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March 15, 2010

Annapolis Opera offers high-energy production of Puccini's 'Tosca'

Annapolis Opera's 37th season featured a production of Puccini's "Tosca" over the weekend that reconfirmed several things:

There will always be a valuable place for regional opera companies and the live-performance experiences they offer their communities; there are young singers around today capable of giving credible portrayals of challenging roles; economical sets that could be blown over by a good breeze can do the atmospheric job well enough (Arne Lindquist was the designer here); and in an age of stage director supremacy and theatrical concept-run-amok-ness, there's still something to be said for thoroughly traditional approaches (Braxton Peters directed).

Sunday afternoon's performance also reconfirmed a less positive, all-too-familiar fact --

the Maryland Hall for the Creative Arts makes a lousy venue, especially for opera. With no pit, it's almost impossible to maintain proper balances between orchestra and stage, an issue extra problematic with a big score like "Tosca." I wonder if that difficulty caused the principals to keep pumping out the volume, as if they feared they wouldn't be heard otherwise.

Jonathan Burton, as Cavaradossi, proved particularly short on a dynamic range. It sure was enjoyable hearing such a healthy tenor voice, one that even boasted an effective ping at the top, but the constant full-throttle wore thin after a while. "E lucevan le stelle" and "O dolci mani" would have benefited greatly from a few truly soft edges.

Elisabeth Richter, in the title role, achieved more in the way of subtlety -- the last lines of "Vissi d'arte" were sculpted with considerable nuance and depth of expression (not to mention terrific breath control). There still were places when more varied and sweeter coloring would have been welcome, but this was nonetheless a solid performance, one full of fire (Richter spat out "Assassino" and "Quanto? Il prezo" with special venom). Like Burton's, the soprano's acting was old-school -- but there's still something to be said for that, too.

Although Jerett Gieseler needed a little more vocal wattage and tonal variety as Scarpia, his phrasing registered effectively. Ryan D. Kuster was the sturdy-voiced Angelotti. Andrew Adelsberger was a lively Sacristan, in voice and gesture.

Collin Powell sang the Act 3 shepherd boy's off-stage song nicely, but it was a major mistake to amplify it so heavily; this, needless to say, should be a distant, evocative sound that blends into the opening scene. (Speaking of mistakes, what was up with the portrait of the Madonna unveiled in Act 1? The figure was was depicted practically with her back to the viewer, rendering unlikely Tosca's comments about the color of the Madonna's eyes.)

The chorus summoned sufficient power for the Te Deum scene. The Annapolis Symphony Orchestra played sturdily and sensitively, for the most part, and Ronald J. Gretz conducted with an admirable interest in rubato and dramatic underlining.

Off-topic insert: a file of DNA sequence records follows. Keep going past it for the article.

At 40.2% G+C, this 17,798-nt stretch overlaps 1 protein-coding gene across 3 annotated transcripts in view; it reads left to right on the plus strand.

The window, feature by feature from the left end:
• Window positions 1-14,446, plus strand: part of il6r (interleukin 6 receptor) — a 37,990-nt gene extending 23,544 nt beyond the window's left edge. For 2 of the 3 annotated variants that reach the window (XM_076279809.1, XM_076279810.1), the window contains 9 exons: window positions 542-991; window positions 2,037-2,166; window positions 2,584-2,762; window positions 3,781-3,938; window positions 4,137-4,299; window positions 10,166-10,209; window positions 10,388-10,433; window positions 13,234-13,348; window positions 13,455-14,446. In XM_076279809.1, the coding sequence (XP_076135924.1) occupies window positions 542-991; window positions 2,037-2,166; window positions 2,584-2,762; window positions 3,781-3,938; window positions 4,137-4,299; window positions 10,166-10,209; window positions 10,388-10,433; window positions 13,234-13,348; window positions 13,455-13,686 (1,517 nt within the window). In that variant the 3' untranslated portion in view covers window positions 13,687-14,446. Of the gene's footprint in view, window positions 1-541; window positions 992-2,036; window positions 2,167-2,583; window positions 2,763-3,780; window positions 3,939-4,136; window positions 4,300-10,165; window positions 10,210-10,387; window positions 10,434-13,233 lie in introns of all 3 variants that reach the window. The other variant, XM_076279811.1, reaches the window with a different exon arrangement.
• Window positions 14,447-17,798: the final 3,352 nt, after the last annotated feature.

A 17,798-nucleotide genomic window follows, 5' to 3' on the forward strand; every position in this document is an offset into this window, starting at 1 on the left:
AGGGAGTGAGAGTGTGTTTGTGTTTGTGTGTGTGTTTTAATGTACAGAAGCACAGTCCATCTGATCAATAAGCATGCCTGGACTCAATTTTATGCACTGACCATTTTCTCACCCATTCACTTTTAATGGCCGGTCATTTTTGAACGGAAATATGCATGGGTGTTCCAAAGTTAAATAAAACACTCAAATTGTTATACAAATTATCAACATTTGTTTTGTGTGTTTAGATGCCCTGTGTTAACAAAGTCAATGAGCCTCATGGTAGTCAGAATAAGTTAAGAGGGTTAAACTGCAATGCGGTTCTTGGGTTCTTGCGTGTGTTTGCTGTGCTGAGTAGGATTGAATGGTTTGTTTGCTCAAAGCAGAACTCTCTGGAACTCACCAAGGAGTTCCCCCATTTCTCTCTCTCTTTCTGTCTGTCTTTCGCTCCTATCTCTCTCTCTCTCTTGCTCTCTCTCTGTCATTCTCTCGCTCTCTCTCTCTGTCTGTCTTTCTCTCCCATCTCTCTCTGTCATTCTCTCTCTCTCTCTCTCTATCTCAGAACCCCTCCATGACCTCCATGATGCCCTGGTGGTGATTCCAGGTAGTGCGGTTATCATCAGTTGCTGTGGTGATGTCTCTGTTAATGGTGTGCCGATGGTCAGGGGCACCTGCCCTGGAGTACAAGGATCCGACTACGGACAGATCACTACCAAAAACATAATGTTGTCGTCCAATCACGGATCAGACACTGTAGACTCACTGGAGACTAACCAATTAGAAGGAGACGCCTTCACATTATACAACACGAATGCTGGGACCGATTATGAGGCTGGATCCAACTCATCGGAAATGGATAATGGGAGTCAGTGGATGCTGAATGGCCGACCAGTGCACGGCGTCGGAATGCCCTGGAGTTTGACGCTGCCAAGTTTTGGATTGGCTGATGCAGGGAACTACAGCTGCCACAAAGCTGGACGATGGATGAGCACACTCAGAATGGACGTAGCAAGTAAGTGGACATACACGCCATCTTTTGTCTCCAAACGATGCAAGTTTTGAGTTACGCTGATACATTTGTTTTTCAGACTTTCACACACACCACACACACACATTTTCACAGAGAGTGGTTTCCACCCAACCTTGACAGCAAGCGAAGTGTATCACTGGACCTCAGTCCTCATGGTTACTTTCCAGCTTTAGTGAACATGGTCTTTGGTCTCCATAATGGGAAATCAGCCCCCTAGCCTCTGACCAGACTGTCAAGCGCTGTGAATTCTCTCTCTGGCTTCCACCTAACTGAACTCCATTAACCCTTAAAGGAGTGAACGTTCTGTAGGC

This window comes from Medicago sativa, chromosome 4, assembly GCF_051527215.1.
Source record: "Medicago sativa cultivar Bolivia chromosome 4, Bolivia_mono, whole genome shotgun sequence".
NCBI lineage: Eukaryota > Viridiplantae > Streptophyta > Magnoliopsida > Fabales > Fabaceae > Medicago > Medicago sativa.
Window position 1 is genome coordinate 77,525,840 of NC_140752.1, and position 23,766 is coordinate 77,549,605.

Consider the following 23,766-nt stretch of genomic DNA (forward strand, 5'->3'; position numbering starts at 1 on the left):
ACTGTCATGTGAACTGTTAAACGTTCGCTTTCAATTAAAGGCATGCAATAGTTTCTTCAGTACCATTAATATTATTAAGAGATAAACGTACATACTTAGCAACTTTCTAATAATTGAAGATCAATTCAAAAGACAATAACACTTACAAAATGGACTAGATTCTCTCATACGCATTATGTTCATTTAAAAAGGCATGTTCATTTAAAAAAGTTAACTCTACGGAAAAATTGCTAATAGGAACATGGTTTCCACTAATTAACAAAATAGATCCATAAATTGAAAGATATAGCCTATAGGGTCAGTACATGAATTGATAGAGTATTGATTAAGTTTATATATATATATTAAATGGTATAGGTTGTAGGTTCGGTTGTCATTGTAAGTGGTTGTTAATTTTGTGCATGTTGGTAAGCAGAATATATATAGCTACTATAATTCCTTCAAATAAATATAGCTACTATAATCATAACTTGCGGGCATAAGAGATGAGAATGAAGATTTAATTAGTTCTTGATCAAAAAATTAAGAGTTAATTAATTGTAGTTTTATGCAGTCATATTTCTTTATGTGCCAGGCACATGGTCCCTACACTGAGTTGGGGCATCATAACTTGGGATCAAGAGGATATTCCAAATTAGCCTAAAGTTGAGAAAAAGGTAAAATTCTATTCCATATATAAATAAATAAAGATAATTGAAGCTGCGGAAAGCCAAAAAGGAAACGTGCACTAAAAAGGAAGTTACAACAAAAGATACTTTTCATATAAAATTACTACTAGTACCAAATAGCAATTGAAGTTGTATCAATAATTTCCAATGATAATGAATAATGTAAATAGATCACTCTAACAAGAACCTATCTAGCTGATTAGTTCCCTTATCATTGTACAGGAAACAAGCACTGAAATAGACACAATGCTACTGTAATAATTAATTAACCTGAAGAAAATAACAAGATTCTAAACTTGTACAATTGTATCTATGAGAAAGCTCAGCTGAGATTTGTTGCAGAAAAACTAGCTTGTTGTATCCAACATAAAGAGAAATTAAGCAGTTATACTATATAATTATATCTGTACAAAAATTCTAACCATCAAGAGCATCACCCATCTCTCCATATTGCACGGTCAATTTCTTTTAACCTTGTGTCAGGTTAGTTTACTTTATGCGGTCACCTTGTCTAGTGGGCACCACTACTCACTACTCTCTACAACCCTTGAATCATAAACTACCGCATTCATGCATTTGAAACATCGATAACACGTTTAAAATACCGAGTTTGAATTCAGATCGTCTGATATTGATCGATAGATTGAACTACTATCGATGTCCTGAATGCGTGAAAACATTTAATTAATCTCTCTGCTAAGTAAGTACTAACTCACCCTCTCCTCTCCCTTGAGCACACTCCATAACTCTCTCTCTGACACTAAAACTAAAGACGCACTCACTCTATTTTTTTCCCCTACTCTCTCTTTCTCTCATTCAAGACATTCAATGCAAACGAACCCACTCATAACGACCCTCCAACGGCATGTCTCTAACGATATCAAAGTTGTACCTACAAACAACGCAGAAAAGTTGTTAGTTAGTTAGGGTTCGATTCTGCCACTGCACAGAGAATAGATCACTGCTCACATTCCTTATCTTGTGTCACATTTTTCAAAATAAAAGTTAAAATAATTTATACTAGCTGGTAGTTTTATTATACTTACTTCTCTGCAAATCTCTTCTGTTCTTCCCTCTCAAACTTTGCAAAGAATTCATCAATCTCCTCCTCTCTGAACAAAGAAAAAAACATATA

On its own terms, then, a respectable, faithful, high-energy production.

Posted by Tim Smith at 3:27 PM | | Comments (1)


Sounds like the "Madonna" portrait was either a gag for those in the audience who were really paying attention, or a surreal commentary of some sort on Tosca's powers of perception. I mean, anything else would be a bit of a big freakin' goof -- and maybe that _is_ just what happened. :^)

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About Tim Smith
Born and raised in Washington, D.C., I couldn't help but develop a keen interest in politics, but music, theater and visual art also proved great attractions. Music became my main focus after high school. I thought about being a cocktail pianist, but I hated taking requests, so I studied music history instead, earning a B.A. in that field from Eisenhower College (Seneca Falls, N.Y.) and an M.A. from Occidental College (Los Angeles). I then landed in journalism. After freelancing for the Washington Post and others, I was classical music critic for the Sun-Sentinel in South Florida, where I also contributed to NPR. I've written for the New York Times, BBC Music Magazine and other publications, and I'm a longtime contributor to Opera News. My book, The NPR Curious Listener's Guide to Classical Music (Perigee, 2002), can be found on the most discerning remainder racks.

I joined the Baltimore Sun as classical music critic in 2000 and, in 2009, also became theater critic, giving me the opportunity to annoy a whole new audience. In 2010, my original Clef Notes blog expanded to encompass a theatrical component -- how could I resist calling it Drama Queens? I hope you'll find both sides of this blog coin worth exploring and reacting to; your own comments are always welcome and valued (well, most of them, at least).

Think of this as your open-all-hours, cyber green room, where there's always a performer or performance to discuss, some news to digest, or maybe just a little good gossip to share.
Note: Tim Smith now writes about the fine arts at This blog will be kept in place as an archive for an indefinite period. Please visit the new location to get the latest Mid-Atlantic arts coverage.
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